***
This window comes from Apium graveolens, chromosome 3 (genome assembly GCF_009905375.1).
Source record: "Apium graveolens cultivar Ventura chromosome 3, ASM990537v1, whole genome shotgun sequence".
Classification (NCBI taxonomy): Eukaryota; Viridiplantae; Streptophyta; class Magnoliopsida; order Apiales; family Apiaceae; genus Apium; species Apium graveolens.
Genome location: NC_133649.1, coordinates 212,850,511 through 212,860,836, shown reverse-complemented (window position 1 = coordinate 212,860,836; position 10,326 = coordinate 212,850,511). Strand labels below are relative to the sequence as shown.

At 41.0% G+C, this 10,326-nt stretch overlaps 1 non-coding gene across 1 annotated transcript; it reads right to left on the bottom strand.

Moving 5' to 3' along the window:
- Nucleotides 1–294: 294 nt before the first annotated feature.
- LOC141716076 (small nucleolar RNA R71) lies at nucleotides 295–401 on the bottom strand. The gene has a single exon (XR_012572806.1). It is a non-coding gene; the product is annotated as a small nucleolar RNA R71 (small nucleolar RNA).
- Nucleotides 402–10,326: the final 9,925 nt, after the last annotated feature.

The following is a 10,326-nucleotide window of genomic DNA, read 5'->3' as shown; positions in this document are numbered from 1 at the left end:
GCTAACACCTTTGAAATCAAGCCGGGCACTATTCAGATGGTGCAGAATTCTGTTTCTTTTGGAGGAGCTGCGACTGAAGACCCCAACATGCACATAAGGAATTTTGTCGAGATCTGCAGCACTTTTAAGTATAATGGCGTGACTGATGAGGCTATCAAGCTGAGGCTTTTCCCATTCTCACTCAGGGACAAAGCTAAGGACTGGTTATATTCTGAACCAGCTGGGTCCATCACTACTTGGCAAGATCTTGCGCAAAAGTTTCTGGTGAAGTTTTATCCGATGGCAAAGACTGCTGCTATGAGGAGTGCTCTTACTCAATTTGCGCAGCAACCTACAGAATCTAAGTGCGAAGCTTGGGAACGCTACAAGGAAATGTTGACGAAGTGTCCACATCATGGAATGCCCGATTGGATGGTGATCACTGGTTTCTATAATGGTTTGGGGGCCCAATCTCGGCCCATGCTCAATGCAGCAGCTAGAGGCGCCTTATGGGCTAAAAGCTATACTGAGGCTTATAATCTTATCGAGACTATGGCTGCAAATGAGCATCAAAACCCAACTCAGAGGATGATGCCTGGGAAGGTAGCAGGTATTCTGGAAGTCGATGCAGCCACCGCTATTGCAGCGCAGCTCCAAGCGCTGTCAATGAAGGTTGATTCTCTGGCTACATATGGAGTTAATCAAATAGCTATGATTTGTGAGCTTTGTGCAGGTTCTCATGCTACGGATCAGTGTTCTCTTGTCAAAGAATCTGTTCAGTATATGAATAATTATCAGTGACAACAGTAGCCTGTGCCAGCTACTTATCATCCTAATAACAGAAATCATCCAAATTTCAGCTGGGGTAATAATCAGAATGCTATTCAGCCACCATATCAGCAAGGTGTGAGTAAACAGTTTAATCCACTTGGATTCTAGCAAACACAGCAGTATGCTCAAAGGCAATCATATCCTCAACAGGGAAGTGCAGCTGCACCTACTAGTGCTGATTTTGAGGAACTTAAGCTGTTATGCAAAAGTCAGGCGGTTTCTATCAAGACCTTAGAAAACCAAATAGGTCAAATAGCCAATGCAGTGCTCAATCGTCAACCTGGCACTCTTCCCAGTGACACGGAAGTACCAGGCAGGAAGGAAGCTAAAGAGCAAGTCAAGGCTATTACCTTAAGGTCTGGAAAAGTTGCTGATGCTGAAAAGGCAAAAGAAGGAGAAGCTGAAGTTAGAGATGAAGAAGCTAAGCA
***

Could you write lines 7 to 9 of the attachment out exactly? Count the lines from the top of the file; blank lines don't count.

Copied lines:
- Nucleotides 1–294: 294 nt before the first annotated feature.
- LOC141716076 (small nucleolar RNA R71) lies at nucleotides 295–401 on the bottom strand. The gene has a single exon (XR_012572806.1). It is a non-coding gene; the product is annotated as a small nucleolar RNA R71 (small nucleolar RNA).
- Nucleotides 402–10,326: the final 9,925 nt, after the last annotated feature.